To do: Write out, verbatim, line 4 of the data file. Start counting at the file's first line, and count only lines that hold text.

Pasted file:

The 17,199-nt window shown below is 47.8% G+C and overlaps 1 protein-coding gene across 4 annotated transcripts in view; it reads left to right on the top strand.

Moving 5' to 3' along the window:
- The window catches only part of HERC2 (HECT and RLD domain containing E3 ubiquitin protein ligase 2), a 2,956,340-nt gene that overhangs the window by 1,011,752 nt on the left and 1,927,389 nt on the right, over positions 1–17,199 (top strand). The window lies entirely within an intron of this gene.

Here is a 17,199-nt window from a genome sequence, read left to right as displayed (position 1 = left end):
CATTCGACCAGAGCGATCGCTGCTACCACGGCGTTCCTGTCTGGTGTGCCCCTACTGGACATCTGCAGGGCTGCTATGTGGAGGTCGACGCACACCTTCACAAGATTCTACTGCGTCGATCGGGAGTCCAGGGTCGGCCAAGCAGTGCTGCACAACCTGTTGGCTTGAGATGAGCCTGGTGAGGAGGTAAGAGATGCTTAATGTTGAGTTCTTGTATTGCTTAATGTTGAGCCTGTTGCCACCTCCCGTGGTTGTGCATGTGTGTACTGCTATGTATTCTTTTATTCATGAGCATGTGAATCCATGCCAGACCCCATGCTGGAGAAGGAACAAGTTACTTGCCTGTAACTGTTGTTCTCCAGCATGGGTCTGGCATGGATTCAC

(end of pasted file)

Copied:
Here is a 17,199-nt window from a genome sequence, read left to right as displayed (position 1 = left end):